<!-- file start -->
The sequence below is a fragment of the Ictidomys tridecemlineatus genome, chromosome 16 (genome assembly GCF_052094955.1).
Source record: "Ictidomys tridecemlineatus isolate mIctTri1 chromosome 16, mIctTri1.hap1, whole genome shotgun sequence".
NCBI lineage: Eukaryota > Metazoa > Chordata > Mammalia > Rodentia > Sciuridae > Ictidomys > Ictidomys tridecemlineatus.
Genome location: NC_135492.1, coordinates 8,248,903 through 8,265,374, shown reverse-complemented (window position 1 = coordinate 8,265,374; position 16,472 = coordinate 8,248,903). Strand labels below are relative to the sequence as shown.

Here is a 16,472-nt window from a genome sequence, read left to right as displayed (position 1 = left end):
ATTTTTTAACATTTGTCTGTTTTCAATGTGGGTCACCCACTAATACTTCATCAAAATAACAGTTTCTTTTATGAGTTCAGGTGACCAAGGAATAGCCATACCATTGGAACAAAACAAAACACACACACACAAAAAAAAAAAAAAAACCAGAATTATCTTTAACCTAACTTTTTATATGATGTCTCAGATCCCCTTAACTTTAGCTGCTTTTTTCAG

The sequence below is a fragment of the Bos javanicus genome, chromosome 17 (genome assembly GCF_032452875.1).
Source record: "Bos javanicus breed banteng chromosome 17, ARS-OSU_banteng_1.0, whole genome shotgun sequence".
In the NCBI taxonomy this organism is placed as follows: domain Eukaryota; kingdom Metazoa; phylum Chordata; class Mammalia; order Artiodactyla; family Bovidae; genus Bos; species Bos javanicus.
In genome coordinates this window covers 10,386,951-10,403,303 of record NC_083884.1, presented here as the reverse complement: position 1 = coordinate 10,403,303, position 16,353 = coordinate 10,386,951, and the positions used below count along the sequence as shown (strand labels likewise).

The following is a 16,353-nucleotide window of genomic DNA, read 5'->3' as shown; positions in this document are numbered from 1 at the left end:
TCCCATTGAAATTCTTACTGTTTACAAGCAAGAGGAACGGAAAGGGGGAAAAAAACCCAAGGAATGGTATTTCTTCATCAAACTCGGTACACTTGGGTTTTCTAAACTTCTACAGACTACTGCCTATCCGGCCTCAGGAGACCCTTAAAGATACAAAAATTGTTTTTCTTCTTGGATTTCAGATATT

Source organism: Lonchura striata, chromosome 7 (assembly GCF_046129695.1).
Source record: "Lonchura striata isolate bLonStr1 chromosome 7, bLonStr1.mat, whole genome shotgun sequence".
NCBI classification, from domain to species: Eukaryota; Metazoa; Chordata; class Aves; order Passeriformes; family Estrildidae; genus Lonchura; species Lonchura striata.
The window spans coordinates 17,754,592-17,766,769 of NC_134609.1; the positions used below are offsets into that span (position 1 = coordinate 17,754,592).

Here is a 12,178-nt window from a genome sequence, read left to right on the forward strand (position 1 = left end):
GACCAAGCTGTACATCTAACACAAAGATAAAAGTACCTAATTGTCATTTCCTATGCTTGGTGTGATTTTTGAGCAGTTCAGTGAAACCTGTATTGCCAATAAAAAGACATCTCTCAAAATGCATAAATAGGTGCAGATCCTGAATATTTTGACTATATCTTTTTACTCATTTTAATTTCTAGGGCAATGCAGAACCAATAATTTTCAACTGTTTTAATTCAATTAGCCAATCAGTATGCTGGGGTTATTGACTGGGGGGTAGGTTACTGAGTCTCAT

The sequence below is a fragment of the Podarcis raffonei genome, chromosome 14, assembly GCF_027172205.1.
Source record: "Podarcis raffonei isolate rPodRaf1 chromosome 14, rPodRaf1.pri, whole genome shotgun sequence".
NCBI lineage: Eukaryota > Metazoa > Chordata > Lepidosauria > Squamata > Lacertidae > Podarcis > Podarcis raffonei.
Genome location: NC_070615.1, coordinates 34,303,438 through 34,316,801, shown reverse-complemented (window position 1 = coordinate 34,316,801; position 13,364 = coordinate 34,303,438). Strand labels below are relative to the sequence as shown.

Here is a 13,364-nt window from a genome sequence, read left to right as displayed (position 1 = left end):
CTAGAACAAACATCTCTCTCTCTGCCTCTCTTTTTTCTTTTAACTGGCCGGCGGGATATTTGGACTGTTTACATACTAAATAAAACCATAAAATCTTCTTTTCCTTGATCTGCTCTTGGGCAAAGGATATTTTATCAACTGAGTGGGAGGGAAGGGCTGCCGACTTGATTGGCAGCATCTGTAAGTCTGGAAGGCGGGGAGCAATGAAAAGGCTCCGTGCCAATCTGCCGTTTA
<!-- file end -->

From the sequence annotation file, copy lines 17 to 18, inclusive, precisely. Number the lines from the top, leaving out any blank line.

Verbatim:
Here is a 12,178-nt window from a genome sequence, read left to right on the forward strand (position 1 = left end):
GACCAAGCTGTACATCTAACACAAAGATAAAAGTACCTAATTGTCATTTCCTATGCTTGGTGTGATTTTTGAGCAGTTCAGTGAAACCTGTATTGCCAATAAAAAGACATCTCTCAAAATGCATAAATAGGTGCAGATCCTGAATATTTTGACTATATCTTTTTACTCATTTTAATTTCTAGGGCAATGCAGAACCAATAATTTTCAACTGTTTTAATTCAATTAGCCAATCAGTATGCTGGGGTTATTGACTGGGGGGTAGGTTACTGAGTCTCAT